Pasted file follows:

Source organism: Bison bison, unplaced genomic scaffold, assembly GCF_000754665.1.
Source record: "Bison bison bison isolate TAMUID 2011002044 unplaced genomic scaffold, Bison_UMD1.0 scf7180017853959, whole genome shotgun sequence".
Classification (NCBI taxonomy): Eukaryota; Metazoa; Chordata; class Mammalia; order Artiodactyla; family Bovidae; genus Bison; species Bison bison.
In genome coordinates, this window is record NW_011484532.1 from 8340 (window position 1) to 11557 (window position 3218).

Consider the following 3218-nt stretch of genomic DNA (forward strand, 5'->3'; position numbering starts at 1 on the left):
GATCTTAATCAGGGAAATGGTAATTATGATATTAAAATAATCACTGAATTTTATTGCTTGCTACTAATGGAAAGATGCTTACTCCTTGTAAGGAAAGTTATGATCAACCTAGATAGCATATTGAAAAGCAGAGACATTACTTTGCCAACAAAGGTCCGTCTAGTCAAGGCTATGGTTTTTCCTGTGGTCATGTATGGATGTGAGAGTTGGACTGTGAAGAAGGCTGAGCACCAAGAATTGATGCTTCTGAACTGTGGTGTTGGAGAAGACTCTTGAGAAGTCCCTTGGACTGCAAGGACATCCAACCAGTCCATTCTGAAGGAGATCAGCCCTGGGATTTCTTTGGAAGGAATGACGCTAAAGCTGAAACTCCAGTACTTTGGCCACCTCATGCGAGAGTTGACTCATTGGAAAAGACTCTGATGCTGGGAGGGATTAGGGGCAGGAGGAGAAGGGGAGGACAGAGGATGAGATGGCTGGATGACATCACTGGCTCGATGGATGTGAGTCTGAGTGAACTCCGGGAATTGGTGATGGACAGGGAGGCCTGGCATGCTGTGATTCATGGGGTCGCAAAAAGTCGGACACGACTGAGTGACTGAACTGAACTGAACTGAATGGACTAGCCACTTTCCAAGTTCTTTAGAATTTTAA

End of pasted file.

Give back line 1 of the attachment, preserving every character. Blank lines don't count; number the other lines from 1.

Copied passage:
Source organism: Bison bison, unplaced genomic scaffold, assembly GCF_000754665.1.